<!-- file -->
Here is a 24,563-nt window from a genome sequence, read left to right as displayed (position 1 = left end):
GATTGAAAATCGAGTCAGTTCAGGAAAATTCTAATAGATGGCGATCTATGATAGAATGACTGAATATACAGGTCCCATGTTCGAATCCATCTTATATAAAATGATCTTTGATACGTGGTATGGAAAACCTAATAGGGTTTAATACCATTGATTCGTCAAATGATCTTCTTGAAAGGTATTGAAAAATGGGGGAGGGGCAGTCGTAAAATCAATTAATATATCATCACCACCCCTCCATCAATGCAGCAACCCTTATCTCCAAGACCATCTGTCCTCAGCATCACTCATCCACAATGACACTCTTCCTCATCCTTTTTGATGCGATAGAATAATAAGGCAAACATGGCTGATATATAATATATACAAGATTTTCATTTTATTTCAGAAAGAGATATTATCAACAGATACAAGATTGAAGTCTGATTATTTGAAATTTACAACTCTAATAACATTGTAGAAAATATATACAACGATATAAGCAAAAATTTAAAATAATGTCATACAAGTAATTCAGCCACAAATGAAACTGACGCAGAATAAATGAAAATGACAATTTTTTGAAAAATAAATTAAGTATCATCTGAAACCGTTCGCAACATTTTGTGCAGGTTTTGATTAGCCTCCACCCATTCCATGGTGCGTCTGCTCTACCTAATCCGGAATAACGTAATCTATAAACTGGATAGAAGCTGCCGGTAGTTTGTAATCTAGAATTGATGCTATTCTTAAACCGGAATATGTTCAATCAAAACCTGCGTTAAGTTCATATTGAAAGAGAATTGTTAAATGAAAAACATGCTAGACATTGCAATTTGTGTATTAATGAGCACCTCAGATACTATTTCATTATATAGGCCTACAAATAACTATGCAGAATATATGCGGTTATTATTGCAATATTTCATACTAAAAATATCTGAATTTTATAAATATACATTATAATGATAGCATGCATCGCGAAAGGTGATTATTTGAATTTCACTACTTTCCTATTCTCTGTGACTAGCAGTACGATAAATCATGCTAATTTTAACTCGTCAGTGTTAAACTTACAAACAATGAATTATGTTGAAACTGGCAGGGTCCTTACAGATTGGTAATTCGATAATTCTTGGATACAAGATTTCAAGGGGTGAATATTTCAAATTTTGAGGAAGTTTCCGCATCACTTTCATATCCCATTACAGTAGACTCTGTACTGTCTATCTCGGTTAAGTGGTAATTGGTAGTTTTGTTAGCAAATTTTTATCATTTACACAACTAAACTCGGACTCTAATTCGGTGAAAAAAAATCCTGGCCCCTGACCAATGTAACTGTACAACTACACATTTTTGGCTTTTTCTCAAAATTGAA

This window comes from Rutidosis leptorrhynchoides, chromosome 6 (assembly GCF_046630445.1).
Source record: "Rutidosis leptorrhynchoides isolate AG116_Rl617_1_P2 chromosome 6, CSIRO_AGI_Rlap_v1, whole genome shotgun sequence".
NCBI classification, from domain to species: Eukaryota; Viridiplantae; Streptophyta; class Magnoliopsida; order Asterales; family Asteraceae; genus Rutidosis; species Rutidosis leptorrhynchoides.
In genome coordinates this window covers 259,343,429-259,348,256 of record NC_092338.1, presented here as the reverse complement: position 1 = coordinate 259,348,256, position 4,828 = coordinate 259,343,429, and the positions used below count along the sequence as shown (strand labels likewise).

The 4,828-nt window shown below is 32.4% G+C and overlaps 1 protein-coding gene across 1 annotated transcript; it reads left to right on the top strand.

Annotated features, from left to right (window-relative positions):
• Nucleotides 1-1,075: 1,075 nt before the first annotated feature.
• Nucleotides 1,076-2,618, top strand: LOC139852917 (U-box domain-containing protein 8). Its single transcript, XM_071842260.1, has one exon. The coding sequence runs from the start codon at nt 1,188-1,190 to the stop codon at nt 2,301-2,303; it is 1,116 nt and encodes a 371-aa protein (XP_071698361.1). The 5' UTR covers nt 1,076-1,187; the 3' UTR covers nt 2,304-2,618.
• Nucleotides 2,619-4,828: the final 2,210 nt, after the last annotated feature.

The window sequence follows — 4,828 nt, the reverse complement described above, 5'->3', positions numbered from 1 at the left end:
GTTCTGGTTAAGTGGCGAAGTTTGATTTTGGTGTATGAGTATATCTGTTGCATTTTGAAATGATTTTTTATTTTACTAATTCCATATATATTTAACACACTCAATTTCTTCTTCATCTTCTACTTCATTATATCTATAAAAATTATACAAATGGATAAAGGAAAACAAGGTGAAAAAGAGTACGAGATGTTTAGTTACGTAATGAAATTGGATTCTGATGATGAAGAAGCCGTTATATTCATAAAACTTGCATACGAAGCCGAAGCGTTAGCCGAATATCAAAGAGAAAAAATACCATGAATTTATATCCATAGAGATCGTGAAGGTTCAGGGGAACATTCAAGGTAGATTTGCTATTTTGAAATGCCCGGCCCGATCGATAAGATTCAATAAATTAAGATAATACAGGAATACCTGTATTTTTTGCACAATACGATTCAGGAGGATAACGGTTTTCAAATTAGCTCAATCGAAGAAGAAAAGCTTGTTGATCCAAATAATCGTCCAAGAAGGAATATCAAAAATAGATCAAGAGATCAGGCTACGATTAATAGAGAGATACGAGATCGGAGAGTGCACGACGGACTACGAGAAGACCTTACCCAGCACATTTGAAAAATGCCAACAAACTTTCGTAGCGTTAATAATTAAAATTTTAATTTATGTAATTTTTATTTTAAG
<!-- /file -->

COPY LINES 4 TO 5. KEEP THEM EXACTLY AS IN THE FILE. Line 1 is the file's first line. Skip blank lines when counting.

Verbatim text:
Source record: "Rutidosis leptorrhynchoides isolate AG116_Rl617_1_P2 chromosome 6, CSIRO_AGI_Rlap_v1, whole genome shotgun sequence".
NCBI classification, from domain to species: Eukaryota; Viridiplantae; Streptophyta; class Magnoliopsida; order Asterales; family Asteraceae; genus Rutidosis; species Rutidosis leptorrhynchoides.